Cell C to Address Concerns Over Data Expiration

Cell C to Address Concerns Over Data Expiration

South African operator Cell C plans to tackle the problem of expiring mobile data, according to a report. CEO Jose Dos Santos said that the operator is committed to doing the right thing, following proposed changes to national regulator ICASA’s End-User and Subscriber Service Charter Regulations. ICASA (Independent Communications Authority of South Africa) wants mobile operators to warn customers when their data bundles are about to expire, to block automatic out-of-bundle billing for data, and to allow data bundles to last longer.

Under the proposed regulations, mobile operators Vodacom, MTN and Cell C will have to stop customers from continuing to use data and being billed after a bundle is depleted. The operators must also extend the validity of a data bundle if a subscriber loads a new one before their current one has expired, and must warn subscribers before their bundle expires.

Tarifica’s Take

As a general principle, it is a good idea for operators to “get out ahead” of impending regulatory changes, voluntarily changing their own behavior before they are actually forced to do so by law. Such an approach serves as a demonstration of goodwill to customers and therefore shores up loyalty and helps with retention. In addition, the operator that makes the change first achieves a kind of first-mover advantage in terms of public images, especially if the change involves something that is particularly dear to customers’ hearts.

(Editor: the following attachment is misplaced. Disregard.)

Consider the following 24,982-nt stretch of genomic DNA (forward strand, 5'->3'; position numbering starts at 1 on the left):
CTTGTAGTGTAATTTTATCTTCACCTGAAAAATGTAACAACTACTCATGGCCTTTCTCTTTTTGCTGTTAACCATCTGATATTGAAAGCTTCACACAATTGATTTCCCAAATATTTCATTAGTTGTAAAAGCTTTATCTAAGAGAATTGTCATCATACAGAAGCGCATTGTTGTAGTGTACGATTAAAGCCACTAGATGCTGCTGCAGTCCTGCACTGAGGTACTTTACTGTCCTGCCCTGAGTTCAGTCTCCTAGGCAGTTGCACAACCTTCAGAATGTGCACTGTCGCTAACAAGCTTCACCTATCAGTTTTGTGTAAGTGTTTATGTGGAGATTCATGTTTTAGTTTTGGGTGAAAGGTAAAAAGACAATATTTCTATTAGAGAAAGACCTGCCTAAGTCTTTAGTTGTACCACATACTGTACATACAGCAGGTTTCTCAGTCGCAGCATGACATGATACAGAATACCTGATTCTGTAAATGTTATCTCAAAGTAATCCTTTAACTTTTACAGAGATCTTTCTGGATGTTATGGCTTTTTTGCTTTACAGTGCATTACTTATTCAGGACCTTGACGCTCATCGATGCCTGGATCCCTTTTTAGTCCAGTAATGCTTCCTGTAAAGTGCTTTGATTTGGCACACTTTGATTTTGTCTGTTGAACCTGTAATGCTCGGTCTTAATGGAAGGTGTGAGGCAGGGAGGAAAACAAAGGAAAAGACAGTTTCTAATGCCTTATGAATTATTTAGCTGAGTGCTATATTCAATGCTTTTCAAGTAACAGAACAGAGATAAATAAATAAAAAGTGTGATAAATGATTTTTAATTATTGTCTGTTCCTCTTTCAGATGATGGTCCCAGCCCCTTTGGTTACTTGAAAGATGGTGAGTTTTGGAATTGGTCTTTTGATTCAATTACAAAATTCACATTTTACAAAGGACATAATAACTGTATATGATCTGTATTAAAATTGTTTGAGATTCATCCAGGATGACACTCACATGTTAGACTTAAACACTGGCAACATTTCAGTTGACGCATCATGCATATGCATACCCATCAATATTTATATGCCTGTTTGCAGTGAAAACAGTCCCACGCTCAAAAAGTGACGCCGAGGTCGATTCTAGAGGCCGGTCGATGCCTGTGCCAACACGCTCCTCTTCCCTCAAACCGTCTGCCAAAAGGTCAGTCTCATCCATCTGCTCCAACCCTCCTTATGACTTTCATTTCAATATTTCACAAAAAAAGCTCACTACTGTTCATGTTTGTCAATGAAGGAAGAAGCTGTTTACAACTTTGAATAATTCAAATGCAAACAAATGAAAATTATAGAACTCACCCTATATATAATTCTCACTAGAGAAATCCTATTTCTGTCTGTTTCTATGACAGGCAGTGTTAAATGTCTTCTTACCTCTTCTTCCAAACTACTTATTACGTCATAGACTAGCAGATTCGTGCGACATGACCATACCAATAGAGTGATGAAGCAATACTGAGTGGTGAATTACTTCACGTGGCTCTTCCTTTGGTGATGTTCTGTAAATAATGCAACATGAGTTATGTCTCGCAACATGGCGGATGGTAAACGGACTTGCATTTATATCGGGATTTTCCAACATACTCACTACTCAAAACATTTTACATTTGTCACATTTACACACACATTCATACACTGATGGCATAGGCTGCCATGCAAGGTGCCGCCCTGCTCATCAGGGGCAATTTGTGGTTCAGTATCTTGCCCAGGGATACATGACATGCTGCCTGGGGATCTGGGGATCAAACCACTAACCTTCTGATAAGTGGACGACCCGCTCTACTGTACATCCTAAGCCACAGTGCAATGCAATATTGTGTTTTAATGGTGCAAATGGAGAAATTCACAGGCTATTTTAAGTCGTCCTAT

Not running out of data and not being charged excessively are certainly in that category. If Cell C in fact implements data-expiration warnings and stops out-of-bundle billing, it will most likely get an image boost. Deferring making changes and waiting for the inevitable cannot genuinely help an operator in the long run. And speaking of the long term, by building customer goodwill on the subject of data use, operators will actually encourage greater data use, which stands to increase revenue more than a strategy that relies on hoping that customers will run out of data unexpectedly and then be charged for it.